A group of medical students from the University of Cape Town (UCT) are keeping elderly citizens company during the national lockdown – from a safe distance. The initiative is known as Adopt a Granny/Grandpa and is the work of the student-led UCT Surgical Society (SurgSoc), in partnership with social housing provider Communicare.
SurgSoc was established in 2006 and is affiliated with the Department of Surgery at Groote Schuur Hospital. It’s a group of over 600 medical students who have a passion for surgery, research and outreach. Before the pandemic, their activities included arranging talks, workshops, research projects and outreach initiatives.
During the earlier stages of the lockdown, Communicare approached SurgSoc after the students had run a successful vaccination education campaign with elderly residents. The students jumped at the opportunity, this time by providing elderly residents with companionship during the lockdown.
“This initiative is a unique opportunity to give back and assist our fellow community members through lockdown,” said Alana Williams, SurgSoc’s head of social events and outreach, and a fifth-year medical student.
“The elderly are so often forgotten in many projects and aspects of society, and this initiative was an excellent opportunity to honour them. They have a wealth of knowledge and experience to share.”
When the ongoing initiative was launched in July, Communicare paired volunteers and residents based on common interests and values. Volunteers were also provided with a list of guiding questions, tips and techniques to assist them with making weekly phone calls to their paired granny or grandpa.
“It’s an excellent opportunity for bonding, sharing experiences and providing a kind and compassionate listening ear,” said Williams.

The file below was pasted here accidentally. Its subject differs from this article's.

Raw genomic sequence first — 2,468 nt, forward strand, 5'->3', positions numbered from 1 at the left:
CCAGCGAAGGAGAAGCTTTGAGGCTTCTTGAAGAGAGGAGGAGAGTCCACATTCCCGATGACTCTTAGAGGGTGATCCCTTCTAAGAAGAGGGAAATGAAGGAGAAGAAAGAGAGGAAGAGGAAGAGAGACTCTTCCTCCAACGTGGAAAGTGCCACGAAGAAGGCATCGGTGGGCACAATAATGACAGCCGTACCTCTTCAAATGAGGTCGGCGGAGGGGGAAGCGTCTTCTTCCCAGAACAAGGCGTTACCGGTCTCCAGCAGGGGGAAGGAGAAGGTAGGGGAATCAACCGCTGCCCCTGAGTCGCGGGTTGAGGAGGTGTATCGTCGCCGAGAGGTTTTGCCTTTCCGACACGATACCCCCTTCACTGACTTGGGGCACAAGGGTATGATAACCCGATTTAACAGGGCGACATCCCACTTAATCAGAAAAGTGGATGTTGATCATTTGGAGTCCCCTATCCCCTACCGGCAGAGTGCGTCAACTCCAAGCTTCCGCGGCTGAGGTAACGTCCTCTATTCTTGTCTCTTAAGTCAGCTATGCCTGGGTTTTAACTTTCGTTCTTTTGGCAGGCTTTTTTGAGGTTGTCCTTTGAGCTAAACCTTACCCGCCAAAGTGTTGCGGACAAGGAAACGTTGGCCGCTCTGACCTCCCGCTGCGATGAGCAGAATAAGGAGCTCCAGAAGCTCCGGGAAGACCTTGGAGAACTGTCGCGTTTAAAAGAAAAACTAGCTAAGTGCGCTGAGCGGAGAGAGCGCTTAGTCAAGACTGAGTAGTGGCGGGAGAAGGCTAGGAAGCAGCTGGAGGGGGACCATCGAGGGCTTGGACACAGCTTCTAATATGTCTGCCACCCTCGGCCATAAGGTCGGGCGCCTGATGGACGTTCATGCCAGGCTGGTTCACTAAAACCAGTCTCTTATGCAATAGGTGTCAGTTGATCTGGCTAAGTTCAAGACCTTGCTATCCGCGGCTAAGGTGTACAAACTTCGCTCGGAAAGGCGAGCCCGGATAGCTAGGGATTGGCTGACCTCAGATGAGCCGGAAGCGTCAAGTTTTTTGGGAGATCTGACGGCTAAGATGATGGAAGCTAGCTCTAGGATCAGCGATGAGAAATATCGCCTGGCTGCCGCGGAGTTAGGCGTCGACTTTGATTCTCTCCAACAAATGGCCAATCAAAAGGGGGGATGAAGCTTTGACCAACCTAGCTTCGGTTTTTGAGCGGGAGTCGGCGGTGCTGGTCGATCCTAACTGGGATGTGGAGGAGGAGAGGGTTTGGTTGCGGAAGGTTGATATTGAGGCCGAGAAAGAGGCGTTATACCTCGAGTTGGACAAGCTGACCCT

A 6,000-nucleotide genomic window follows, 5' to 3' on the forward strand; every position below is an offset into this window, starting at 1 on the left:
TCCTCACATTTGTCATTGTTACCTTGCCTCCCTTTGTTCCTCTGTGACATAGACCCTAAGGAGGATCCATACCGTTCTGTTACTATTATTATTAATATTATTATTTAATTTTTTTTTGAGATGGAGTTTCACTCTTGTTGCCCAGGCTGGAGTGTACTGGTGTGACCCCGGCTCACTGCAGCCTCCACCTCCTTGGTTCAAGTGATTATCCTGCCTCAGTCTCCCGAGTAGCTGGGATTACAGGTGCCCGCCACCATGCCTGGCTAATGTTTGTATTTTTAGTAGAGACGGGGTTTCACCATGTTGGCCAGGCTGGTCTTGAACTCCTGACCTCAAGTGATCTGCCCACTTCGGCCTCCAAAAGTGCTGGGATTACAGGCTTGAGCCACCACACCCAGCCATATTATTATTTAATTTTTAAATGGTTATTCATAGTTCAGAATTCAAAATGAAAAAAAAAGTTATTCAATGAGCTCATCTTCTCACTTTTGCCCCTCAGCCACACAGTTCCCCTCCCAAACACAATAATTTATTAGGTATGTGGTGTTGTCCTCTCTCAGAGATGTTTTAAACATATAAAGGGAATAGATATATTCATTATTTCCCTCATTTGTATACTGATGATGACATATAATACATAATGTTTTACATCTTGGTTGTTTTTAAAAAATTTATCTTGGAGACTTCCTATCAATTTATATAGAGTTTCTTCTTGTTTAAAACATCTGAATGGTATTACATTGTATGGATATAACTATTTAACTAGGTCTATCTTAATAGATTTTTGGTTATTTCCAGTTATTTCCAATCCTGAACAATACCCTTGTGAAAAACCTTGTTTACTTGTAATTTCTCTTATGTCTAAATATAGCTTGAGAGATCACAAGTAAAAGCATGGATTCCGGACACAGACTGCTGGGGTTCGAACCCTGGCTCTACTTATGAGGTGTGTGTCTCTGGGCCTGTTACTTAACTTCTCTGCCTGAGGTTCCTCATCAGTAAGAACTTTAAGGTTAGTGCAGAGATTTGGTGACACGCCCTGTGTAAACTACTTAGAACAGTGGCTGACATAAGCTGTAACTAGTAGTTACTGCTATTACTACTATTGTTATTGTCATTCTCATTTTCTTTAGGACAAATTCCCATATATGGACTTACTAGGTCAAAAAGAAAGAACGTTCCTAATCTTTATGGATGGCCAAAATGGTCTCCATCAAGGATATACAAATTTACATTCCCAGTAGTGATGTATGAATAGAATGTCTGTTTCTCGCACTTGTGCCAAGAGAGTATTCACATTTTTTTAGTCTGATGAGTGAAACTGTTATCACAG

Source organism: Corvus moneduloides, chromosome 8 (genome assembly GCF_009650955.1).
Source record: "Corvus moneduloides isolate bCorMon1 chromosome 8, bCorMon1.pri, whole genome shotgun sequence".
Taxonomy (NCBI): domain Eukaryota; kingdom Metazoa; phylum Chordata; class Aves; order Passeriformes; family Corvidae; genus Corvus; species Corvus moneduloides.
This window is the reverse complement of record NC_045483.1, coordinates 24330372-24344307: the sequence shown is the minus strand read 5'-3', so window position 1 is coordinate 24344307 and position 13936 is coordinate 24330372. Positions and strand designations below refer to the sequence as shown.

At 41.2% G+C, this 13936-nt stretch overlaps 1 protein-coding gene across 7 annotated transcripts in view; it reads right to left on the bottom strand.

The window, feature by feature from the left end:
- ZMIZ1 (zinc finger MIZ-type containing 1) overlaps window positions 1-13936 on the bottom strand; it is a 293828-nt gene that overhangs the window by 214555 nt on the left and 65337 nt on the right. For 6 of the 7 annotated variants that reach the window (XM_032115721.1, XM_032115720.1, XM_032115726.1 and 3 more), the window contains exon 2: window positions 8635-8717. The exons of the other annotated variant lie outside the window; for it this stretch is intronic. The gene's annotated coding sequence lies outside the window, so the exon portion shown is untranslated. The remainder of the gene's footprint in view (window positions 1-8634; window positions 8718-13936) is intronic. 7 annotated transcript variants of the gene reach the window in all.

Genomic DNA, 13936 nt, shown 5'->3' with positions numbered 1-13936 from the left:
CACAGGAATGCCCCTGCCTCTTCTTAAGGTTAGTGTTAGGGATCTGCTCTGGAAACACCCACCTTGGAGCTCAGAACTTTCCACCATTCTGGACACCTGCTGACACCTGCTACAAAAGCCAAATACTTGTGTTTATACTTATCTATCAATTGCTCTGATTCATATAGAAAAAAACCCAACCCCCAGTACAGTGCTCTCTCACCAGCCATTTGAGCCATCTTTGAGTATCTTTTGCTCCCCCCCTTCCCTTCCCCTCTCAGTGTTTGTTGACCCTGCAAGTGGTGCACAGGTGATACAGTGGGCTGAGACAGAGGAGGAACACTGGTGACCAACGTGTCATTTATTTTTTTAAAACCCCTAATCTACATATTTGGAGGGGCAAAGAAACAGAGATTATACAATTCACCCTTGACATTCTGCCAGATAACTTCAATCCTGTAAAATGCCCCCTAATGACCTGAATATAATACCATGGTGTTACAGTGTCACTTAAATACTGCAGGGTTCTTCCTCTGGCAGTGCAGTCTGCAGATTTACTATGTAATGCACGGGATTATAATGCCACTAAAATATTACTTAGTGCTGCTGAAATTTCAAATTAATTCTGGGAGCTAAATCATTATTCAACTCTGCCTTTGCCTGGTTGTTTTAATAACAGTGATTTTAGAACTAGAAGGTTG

She added that if volunteers are worried about the health and well-being of their paired grandparent, Communicare is available for additional assistance.
Williams, who is one of the volunteers, said that she has received many “golden nuggets of knowledge” from her paired granny. She added that her adopted granny also inspired her with her active lifestyle, which includes long walks, yoga and meditation.
Chanelle Pretorius, another student volunteer, said that the greatest lesson she has learnt from her adopted grandpa is the value of family.
“Nothing cheered him up more than speaking about his children and grandchildren. I could almost hear him beaming with pride,” she said.
Pretorius, who is a fourth-year medical student, wanted to volunteer in the hopes that she could help ease the suffering of elderly people during lockdown. She said that the loneliness many older people face has been exacerbated by the pandemic, and those who do have caring families have been cut off from their support systems.
“I thought this was a great way to provide support and upliftment to a granny or grandpa who is most likely missing their lifestyle and support systems.”
While Pretorius hoped that the initiative would provide her with an opportunity to uplift her adopted grandparent, she found herself receiving “heaps of joy and upliftment” in return.
“I never realised how much I had been missing human connection until forging a new bond via telephone.”
Experience and knowledge